My Groupon Anxiety
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I spent Friday and Saturday going over the many offers from online deal companies for a two-for-one deal on a restaurant to suit my fancy. I didn’t have to look hard because my e-mail account was filled with offers, including one from Groupon (NASDAQ: GRPN).
While I was going over the myriad deals that Groupon was peddling, such as getaways and even a 15-piece blender set (15 pieces - really?), a friend was perched before his computer studying something even more important– how the Q2 earnings for the once-thought-to-be-best-site for coupon deals would shake out. I don't have any positions on the stock, but I'd like to see him make out well and spend his earnings on a Groupon for me.
All jokes aside, Groupon is set to release its earnings report for its most recent quarter ended June 30 on Monday after the closing bell. This was the main driver behind my friend buying the stock at $7.45 on Friday; a day in which the stock ticked up almost 12%, settling at $7.50, during after hours trading. He, like many investors, is banking on the stock going up after the earnings report release.
It seemed the sky was the limit, just like it seemed for Facebook, when the idea of it going public was first bandied about. Groupon was growing by leaps and bounds, according to the financials it was reporting. For its fourth quarter of 2011, it reported revenues of about $506 million, which was a 194% increase from the $172 million it reported for the fourth quarter of 2010.
It’s been almost a year since Groupon’s initial public offering. It debuted in November at $20, but has dropped more than 60%, partly because of missteps on the company’s part. That includes its seeming inability to count how much money it is making and how much it is spending.
The excitement over its fourth quarter earnings for 2011 was tempered shortly after they were released when Groupon had to restate them to reflect larger losses than it had first reported. For the quarter and full year, it adjusted revenues downward by $14.3 million. The very simple reason: not setting aside enough of the huge revenues it was reaping to cover refunds for customers.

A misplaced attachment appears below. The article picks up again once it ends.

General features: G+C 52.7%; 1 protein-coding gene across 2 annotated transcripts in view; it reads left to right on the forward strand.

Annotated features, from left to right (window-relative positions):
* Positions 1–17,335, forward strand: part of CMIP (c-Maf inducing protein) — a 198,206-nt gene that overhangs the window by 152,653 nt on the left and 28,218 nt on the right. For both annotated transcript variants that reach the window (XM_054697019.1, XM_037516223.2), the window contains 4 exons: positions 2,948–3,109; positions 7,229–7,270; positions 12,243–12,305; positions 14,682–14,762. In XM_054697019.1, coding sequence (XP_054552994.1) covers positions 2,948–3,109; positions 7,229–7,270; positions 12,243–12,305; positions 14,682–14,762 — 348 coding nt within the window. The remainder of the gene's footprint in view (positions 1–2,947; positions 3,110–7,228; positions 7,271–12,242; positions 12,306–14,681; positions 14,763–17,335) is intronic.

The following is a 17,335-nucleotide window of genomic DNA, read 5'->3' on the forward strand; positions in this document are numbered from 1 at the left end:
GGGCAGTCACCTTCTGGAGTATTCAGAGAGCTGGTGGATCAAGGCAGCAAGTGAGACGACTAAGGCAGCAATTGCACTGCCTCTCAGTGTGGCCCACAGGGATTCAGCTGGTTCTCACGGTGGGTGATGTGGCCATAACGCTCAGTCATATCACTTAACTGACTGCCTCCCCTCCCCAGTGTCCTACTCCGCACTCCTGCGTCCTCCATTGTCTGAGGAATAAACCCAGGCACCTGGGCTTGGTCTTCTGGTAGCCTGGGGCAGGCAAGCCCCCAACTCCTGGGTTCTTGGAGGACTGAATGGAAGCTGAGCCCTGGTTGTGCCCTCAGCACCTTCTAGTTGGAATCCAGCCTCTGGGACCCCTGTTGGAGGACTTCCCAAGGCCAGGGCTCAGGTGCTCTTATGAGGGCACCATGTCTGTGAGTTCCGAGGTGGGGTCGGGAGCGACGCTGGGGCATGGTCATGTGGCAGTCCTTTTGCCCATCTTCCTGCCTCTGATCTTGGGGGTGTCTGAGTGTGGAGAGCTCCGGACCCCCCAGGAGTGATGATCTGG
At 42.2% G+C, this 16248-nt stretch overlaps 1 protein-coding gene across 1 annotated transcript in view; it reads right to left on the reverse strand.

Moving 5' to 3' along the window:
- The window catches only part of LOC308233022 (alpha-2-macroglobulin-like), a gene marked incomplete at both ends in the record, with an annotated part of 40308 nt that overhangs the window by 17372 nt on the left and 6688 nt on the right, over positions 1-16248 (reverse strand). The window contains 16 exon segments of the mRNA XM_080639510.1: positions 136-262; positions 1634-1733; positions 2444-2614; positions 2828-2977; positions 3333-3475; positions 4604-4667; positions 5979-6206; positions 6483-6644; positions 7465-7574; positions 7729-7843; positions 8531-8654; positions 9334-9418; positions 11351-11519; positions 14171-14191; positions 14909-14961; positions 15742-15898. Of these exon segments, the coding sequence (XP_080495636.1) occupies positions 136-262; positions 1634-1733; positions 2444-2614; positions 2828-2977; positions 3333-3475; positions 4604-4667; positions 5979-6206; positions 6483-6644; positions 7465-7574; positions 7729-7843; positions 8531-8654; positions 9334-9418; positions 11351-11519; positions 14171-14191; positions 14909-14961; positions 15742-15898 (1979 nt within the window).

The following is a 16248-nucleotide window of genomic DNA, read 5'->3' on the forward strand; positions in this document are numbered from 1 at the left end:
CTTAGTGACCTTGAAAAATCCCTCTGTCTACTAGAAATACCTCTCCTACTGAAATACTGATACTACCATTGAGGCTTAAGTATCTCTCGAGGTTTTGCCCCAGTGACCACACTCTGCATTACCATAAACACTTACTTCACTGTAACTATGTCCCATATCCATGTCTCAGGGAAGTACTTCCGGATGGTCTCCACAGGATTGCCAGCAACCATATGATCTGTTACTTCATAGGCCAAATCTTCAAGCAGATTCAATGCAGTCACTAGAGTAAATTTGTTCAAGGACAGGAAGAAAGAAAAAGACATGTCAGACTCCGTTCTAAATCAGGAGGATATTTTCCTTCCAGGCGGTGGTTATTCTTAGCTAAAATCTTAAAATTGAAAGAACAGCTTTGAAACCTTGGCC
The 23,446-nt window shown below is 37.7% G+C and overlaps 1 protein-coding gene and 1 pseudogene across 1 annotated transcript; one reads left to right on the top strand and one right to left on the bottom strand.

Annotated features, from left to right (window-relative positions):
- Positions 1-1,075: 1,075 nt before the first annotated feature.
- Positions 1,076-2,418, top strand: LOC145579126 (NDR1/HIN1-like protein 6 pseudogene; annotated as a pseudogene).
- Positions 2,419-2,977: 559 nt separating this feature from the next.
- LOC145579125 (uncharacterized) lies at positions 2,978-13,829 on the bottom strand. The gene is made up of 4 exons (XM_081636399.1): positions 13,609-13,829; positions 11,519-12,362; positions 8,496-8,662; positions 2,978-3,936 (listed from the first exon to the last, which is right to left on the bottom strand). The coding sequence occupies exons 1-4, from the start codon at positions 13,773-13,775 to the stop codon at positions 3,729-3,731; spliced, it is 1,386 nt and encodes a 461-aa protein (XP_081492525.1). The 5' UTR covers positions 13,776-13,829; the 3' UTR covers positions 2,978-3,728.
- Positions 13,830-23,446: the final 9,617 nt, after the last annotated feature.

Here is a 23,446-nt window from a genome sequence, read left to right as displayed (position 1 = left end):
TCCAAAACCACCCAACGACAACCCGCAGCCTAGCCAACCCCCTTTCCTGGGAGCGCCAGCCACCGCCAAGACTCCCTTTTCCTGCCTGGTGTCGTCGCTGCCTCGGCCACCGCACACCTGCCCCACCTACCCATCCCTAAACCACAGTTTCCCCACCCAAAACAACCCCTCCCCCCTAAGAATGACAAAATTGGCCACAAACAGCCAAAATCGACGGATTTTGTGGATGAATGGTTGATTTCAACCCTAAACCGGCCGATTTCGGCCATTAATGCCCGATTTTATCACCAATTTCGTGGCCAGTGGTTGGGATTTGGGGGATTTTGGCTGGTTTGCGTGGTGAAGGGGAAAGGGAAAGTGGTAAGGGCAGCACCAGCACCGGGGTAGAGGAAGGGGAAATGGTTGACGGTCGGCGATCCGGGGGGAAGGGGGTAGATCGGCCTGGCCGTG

That kind of oversight is very troubling. And let's not forget many market players said Groupon used "fuzzy math" in preparing its financials ahead of its IPO.
Still, the daily deals company managed to eke out respectable revenue growth during the first quarter of this year. At least it hasn’t had to restate them! Revenues increased to $560 million, and that was an increase of 89% compared to the same period in 2011. The amount of Groupons sold, not including taxes and estimated refunds, was up a whopping 103% to $1.35 billion for the quarter.
The online discount provider space has become quite crowded since Groupon shined a bright light on it. The New York Times last year placed the number of similar online couponing sites in the hundreds. These include Facebook, OpenTable (NASDAQ: OPEN), Travelzoo (NASDAQ: TZOO), Yelp (NYSE: YELP) and Amazon (NASDAQ: AMZN). Amazon recently launched Amazon Local.
A look at some of Groupon’s fundamentals compared to its competitions is interesting. Groupon’s profit margin is -2.09%. Yelp also has a negative profit margin of 6.07%. It is 14.52% for OpenTable; 18.45% for Travelzoo; and .05% for Amazon.
My concerns over Groupon largely deal with its earnings per share, which have been negative over the past five quarters. Its TTM EPS is -$.57. It is $1.43 for Travelzoo, $.91 for OpenTable, and $.81 for Amazon.
Groupon’s stock has fluctuated wildly over the past year, raising another concern that its near term performance won’t improve.
While I was enamored by Groupon when it first premiered four years ago, the onslaught of others has curbed its appeal to me. I’m becoming bored with the offers (I don’t want laser surgery!) and I believe the market has had more than a healthy dose of investing in this space. Groupon has its work cut out for it, in attracting customers and investors. Its Q2 earnings, even if they beat estimates, may only be a blip on the screen.
TwillyD has no positions in the stocks mentioned above. The Motley Fool owns shares of Amazon.com and has the following options: short OCT 2012 $40.00 calls on OpenTable and long OCT 2012 $40.00 puts on OpenTable. Motley Fool newsletter services recommend Amazon.com, OpenTable, and Travelzoo. Try any of our Foolish newsletter services free for 30 days. We Fools may not all hold the same opinions, but we all believe that considering a diverse range of insights makes us better investors. The Motley Fool has a disclosure policy.If you have questions about this post or the Fool’s blog network, click here for information.